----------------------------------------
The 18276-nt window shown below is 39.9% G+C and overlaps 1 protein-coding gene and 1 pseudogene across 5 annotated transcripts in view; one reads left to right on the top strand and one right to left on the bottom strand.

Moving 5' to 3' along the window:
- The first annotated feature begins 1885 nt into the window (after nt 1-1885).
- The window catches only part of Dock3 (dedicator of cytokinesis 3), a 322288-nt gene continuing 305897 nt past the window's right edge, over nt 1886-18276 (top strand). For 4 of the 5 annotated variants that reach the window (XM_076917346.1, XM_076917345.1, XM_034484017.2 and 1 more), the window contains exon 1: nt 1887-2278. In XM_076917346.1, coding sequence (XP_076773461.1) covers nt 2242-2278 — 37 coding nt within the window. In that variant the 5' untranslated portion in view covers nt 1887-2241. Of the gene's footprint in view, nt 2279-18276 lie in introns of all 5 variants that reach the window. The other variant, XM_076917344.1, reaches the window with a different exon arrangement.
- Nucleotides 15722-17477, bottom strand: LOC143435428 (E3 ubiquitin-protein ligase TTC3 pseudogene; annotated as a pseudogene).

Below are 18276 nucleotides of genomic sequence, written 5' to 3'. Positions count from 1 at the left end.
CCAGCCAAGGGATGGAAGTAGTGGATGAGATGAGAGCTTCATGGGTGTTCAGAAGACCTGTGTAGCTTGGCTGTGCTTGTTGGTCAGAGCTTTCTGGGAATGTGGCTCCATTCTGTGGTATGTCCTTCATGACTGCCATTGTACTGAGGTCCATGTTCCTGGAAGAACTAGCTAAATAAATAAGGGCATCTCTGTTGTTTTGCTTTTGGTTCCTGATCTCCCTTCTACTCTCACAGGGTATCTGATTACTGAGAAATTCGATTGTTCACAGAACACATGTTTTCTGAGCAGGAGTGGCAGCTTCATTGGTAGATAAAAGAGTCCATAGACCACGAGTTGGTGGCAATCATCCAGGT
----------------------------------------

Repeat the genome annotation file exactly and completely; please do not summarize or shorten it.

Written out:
The 18276-nt window shown below is 39.9% G+C and overlaps 1 protein-coding gene and 1 pseudogene across 5 annotated transcripts in view; one reads left to right on the top strand and one right to left on the bottom strand.

Moving 5' to 3' along the window:
- The first annotated feature begins 1885 nt into the window (after nt 1-1885).
- The window catches only part of Dock3 (dedicator of cytokinesis 3), a 322288-nt gene continuing 305897 nt past the window's right edge, over nt 1886-18276 (top strand). For 4 of the 5 annotated variants that reach the window (XM_076917346.1, XM_076917345.1, XM_034484017.2 and 1 more), the window contains exon 1: nt 1887-2278. In XM_076917346.1, coding sequence (XP_076773461.1) covers nt 2242-2278 — 37 coding nt within the window. In that variant the 5' untranslated portion in view covers nt 1887-2241. Of the gene's footprint in view, nt 2279-18276 lie in introns of all 5 variants that reach the window. The other variant, XM_076917344.1, reaches the window with a different exon arrangement.
- Nucleotides 15722-17477, bottom strand: LOC143435428 (E3 ubiquitin-protein ligase TTC3 pseudogene; annotated as a pseudogene).

Below are 18276 nucleotides of genomic sequence, written 5' to 3'. Positions count from 1 at the left end.
CCAGCCAAGGGATGGAAGTAGTGGATGAGATGAGAGCTTCATGGGTGTTCAGAAGACCTGTGTAGCTTGGCTGTGCTTGTTGGTCAGAGCTTTCTGGGAATGTGGCTCCATTCTGTGGTATGTCCTTCATGACTGCCATTGTACTGAGGTCCATGTTCCTGGAAGAACTAGCTAAATAAATAAGGGCATCTCTGTTGTTTTGCTTTTGGTTCCTGATCTCCCTTCTACTCTCACAGGGTATCTGATTACTGAGAAATTCGATTGTTCACAGAACACATGTTTTCTGAGCAGGAGTGGCAGCTTCATTGGTAGATAAAAGAGTCCATAGACCACGAGTTGGTGGCAATCATCCAGGT